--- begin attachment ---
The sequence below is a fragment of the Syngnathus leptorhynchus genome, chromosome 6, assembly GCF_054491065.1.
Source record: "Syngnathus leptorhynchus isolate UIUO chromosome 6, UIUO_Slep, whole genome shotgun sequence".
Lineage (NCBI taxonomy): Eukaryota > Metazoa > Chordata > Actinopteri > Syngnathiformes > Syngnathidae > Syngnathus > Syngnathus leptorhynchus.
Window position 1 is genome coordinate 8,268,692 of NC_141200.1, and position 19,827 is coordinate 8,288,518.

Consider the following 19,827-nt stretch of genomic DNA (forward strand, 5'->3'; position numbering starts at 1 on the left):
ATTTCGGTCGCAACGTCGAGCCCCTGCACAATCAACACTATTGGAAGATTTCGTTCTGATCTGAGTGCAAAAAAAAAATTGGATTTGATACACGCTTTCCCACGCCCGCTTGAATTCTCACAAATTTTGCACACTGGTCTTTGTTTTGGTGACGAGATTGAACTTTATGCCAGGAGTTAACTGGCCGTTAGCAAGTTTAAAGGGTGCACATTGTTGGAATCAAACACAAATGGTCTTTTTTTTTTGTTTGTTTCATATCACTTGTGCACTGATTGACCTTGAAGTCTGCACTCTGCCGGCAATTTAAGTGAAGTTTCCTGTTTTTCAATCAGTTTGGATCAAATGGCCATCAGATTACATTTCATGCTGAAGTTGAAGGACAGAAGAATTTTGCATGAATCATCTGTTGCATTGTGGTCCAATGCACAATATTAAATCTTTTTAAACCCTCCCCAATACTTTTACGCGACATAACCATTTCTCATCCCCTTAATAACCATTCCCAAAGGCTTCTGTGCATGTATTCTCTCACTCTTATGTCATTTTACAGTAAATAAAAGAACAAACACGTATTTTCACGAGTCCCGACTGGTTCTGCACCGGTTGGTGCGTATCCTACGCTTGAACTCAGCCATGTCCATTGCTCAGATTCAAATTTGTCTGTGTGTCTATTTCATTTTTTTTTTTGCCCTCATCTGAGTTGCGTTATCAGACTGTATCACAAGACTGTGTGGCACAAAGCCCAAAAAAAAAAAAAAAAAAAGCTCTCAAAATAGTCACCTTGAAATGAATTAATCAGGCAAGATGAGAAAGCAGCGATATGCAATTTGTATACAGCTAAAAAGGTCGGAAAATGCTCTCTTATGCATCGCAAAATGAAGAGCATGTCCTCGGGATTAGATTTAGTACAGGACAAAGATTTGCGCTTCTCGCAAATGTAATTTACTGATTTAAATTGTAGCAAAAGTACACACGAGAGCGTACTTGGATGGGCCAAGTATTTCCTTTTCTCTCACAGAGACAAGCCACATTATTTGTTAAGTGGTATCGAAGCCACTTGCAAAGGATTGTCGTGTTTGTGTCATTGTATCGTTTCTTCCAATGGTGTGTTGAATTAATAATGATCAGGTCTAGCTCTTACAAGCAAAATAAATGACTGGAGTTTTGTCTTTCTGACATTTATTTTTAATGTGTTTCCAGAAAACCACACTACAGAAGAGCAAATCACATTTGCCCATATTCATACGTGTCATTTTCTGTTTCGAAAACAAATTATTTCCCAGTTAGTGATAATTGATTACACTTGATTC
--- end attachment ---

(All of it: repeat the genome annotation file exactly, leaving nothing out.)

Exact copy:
The sequence below is a fragment of the Syngnathus leptorhynchus genome, chromosome 6, assembly GCF_054491065.1.
Source record: "Syngnathus leptorhynchus isolate UIUO chromosome 6, UIUO_Slep, whole genome shotgun sequence".
Lineage (NCBI taxonomy): Eukaryota > Metazoa > Chordata > Actinopteri > Syngnathiformes > Syngnathidae > Syngnathus > Syngnathus leptorhynchus.
Window position 1 is genome coordinate 8,268,692 of NC_141200.1, and position 19,827 is coordinate 8,288,518.

Consider the following 19,827-nt stretch of genomic DNA (forward strand, 5'->3'; position numbering starts at 1 on the left):
ATTTCGGTCGCAACGTCGAGCCCCTGCACAATCAACACTATTGGAAGATTTCGTTCTGATCTGAGTGCAAAAAAAAAATTGGATTTGATACACGCTTTCCCACGCCCGCTTGAATTCTCACAAATTTTGCACACTGGTCTTTGTTTTGGTGACGAGATTGAACTTTATGCCAGGAGTTAACTGGCCGTTAGCAAGTTTAAAGGGTGCACATTGTTGGAATCAAACACAAATGGTCTTTTTTTTTTGTTTGTTTCATATCACTTGTGCACTGATTGACCTTGAAGTCTGCACTCTGCCGGCAATTTAAGTGAAGTTTCCTGTTTTTCAATCAGTTTGGATCAAATGGCCATCAGATTACATTTCATGCTGAAGTTGAAGGACAGAAGAATTTTGCATGAATCATCTGTTGCATTGTGGTCCAATGCACAATATTAAATCTTTTTAAACCCTCCCCAATACTTTTACGCGACATAACCATTTCTCATCCCCTTAATAACCATTCCCAAAGGCTTCTGTGCATGTATTCTCTCACTCTTATGTCATTTTACAGTAAATAAAAGAACAAACACGTATTTTCACGAGTCCCGACTGGTTCTGCACCGGTTGGTGCGTATCCTACGCTTGAACTCAGCCATGTCCATTGCTCAGATTCAAATTTGTCTGTGTGTCTATTTCATTTTTTTTTTTGCCCTCATCTGAGTTGCGTTATCAGACTGTATCACAAGACTGTGTGGCACAAAGCCCAAAAAAAAAAAAAAAAAAAGCTCTCAAAATAGTCACCTTGAAATGAATTAATCAGGCAAGATGAGAAAGCAGCGATATGCAATTTGTATACAGCTAAAAAGGTCGGAAAATGCTCTCTTATGCATCGCAAAATGAAGAGCATGTCCTCGGGATTAGATTTAGTACAGGACAAAGATTTGCGCTTCTCGCAAATGTAATTTACTGATTTAAATTGTAGCAAAAGTACACACGAGAGCGTACTTGGATGGGCCAAGTATTTCCTTTTCTCTCACAGAGACAAGCCACATTATTTGTTAAGTGGTATCGAAGCCACTTGCAAAGGATTGTCGTGTTTGTGTCATTGTATCGTTTCTTCCAATGGTGTGTTGAATTAATAATGATCAGGTCTAGCTCTTACAAGCAAAATAAATGACTGGAGTTTTGTCTTTCTGACATTTATTTTTAATGTGTTTCCAGAAAACCACACTACAGAAGAGCAAATCACATTTGCCCATATTCATACGTGTCATTTTCTGTTTCGAAAACAAATTATTTCCCAGTTAGTGATAATTGATTACACTTGATTC